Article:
Stablecoins: Is Control the Answer to Crypto Volatility?

Cryptocurrency is notorious for its volatility, but what if there were a way to remove this constant problem? While a cryptocurrency like Bitcoin is fungible, portable, durable, tradable, and valuable, it lacks a stable value. Mom and pop stores and large firms alike have been wary of accepting Bitcoin payments because price fluctuations aren’t a gamble they want to factor into running day to day business.

Some say stablecoins are the solution for cryptocurrency volatility, while others are skeptical of claims of controlling the will of a market. Are stablecoins the key to a stable digital currency or just a short-term investment trend that’s likely to fade?

What’s the Purpose of a Stablecoin?

With cryptocurrencies like Bitcoin and Ethereum continually changing value on any given day, not everyone wants to ride that price roller coaster all the time. Enter Stablecoins.

Stablecoins are digital assets designed to maintain a consistent price, often pegged to a fiat currency like the US dollar or collateralized against commodities like gold. They are a store of value like the money you’d traditionally keep in a savings account and not a speculative investment. They’re backed by real-world collateral, rather than mined or distributed. All commodities including the US dollar and gold (or any tradable asset, for that matter) are part of an open market. Since other commodities fluctuate in value, how can stablecoins truly control their values over time?

Stable in Name Only?

By design, stablecoins should not fluctuate much in price, but an early stablecoin, Bitshares, and a recent stablecoin, the Dai from MakerDAO, both show that volatility might not be so easy to control.  

As seen below, one DAI was supposed to be worth US$1, but it’s been as low as US$0.82 and as high as US$1.17 just in the last few months.

Pegged to the US Dollar: Tether, Nubits, Truecoin

Tether is the most successful and widely-known stablecoin; it’s an ERC-20 token supported on the Ethereum Network. It’s only sold and not bought back; you have to sell it to other people. Tether sells Tethers for US$1, and that’s all they do. If you want to get rid of your Tether, you have to sell it on the open market for whatever you can get, which is sometimes a little more or less than you think. This can be frustrating if you want to count on your money having a specific value only to find it’s not tradable at that price.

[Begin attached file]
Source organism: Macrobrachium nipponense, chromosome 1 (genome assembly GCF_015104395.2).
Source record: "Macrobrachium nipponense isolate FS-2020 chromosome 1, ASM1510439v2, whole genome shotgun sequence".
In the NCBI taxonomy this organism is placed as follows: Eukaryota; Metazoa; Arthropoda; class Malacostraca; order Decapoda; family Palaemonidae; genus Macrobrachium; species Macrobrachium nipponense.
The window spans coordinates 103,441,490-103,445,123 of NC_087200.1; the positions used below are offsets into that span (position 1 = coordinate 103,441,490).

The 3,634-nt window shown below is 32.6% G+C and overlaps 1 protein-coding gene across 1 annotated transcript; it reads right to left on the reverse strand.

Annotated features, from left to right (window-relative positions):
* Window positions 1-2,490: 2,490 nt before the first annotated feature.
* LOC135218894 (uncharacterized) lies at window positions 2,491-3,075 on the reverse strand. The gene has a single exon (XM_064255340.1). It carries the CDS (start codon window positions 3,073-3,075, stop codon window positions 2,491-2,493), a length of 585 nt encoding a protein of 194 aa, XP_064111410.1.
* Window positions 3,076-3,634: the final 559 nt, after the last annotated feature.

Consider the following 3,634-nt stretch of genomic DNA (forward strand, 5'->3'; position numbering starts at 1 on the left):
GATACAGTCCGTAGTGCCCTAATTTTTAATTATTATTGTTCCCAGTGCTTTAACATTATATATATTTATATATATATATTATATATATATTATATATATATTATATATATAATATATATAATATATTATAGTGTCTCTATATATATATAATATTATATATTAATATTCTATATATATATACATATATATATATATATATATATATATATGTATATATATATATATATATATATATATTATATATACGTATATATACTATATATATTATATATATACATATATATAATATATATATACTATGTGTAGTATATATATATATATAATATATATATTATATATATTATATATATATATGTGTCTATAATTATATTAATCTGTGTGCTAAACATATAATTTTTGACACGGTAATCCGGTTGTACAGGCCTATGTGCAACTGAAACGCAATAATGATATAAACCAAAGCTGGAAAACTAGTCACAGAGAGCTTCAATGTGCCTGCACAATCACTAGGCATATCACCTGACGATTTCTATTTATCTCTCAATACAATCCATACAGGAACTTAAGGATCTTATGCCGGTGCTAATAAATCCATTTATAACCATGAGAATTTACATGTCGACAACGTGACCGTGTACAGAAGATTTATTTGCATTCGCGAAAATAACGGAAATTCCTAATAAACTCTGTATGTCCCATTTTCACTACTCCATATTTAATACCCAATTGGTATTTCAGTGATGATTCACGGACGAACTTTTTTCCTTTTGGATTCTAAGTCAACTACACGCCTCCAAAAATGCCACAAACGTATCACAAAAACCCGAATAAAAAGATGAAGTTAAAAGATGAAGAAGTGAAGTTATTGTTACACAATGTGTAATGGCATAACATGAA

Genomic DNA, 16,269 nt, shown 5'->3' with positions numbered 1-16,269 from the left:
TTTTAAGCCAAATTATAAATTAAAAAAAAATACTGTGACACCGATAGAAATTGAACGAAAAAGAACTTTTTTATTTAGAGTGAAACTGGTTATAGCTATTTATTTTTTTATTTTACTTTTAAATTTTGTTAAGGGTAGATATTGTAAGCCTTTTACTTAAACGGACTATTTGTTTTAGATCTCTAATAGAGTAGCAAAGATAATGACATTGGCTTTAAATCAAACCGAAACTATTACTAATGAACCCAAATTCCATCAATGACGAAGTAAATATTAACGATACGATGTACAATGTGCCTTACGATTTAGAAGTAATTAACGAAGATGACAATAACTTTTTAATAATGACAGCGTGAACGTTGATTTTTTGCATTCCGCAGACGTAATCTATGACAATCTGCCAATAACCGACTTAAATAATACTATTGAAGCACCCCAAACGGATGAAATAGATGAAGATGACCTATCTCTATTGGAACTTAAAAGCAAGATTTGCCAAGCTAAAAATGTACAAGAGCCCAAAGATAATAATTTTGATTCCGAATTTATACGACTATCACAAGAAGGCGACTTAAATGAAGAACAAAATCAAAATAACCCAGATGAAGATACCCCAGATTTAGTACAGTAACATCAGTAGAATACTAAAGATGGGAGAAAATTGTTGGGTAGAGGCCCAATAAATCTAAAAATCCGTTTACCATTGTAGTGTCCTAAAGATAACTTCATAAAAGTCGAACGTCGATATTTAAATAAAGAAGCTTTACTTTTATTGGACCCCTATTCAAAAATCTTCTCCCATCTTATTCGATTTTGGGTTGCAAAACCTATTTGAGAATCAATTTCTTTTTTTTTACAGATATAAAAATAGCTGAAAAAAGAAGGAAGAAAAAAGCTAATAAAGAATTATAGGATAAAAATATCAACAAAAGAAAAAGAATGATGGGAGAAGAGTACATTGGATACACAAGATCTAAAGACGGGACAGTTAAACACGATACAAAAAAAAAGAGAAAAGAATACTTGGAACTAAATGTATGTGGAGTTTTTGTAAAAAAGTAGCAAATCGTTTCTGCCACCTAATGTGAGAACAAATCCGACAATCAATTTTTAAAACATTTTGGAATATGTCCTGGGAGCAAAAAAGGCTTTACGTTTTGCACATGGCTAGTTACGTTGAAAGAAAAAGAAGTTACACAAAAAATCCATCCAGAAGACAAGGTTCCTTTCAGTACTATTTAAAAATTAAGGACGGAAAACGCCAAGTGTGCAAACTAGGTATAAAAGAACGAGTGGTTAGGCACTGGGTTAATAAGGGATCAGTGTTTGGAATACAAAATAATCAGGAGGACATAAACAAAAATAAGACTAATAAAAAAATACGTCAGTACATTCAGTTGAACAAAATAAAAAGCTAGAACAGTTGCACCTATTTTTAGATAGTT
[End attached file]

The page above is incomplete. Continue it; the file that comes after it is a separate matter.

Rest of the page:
Tether is valued at over US$2.3 billion dollars, which is the 15th highest market cap listed on CoinMarketCap. In December 2017, the FTC subpoenaed Tether, and it continues to investigate whether Tether truly owns more than two billion dollars in its reserves.

Like Tether, NuBits are pegged to the US dollar, with one dollar equivalent to one NuBit. Its claim to fame is that it’s the first stablecoin to sustain a yearlong $1 value. NuBits controls its coin’s value by getting shareholders to place buy and sell orders at US$1.00 for Nubits, rewarding them with revenue from sales of NuBit’s external cryptocurrency, NuShares.

Pegged to Gold: Digix


Digix maintains a one-to-one ratio between its DGX token and the price of one gram of gold. You can trade your DGX for actual gold, as it’s backed by the gold standard of yore, which used to support the dollar.

Stablecoins backed by multiple commodities: MakerDAO, WorldFree

MakerDAO uses a smart contract-based trading system to maintain a stable value for its stablecoin, the DAI. Like Tether and NuBits, the DAI is pegged to the dollar, but its price has fluctuated a few times, decreasing to around eighty cents on the low end.

MakerDAO started out in 2014 without an ICO or advertising, focusing on security, just as Bitshares came to market as the first stablecoin attempt. In a presentation in NYC last month, CEO Rune Christiansen explained that “DAI remains stable similarly to the gold standard” using a collateralized debt system. Anyone holding its governance token, Maker (MKR), makes decisions about businesses putting up collateral to borrow its equivalent in DAI. Holders of MKR collect bonus funds when the price of DAI exceeds a dollar (rewards are sent by trading bots), but they can also lose value if the DAI price drops, and MKR tokens are automatically sold to prop the DAI price back up to a dollar.  

The Freemark, offered by Worldfree, is an asset-backed stablecoin.  It’s managed in an audited fund producing an endowment scale return, which provides the liquidity and facilitates royalty payments on the growth of the money supply. Its founder explains, “It runs on a Nodechain, which offers transaction speed much faster than a blockchain, at much greater security.” Freemark investors are rewarded over time in Freemarks.

Tied to Oil: The Petro (Pretty Slick)

The Venezuelan Petro is the new national cryptocurrency of Venezuela, with 100 million Petros backed by 100 million barrels of oil. The Venezuelan government has an ugly history with crypto, and mining has cost many citizens their lives. But if you can’t beat crypto, why not join it? Venezuela’s Petro is an attempt to capitalize on its citizens’ interest in crypto, as many have converted their life savings into crypto in response to the volatility of the Venezuelan fiat currency.  

We want control, but is it truly in reach?

We have a strong desire for security as humans. For business owners, accepting an unstable currency in exchange for goods doesn’t make sense, and while this is one of the barriers to major adoption of cryptocurrencies as payments, fixing their prices might not be the answer. Neither currencies nor markets are closed systems, so while stablecoins are a grand idea, they may not be the solution.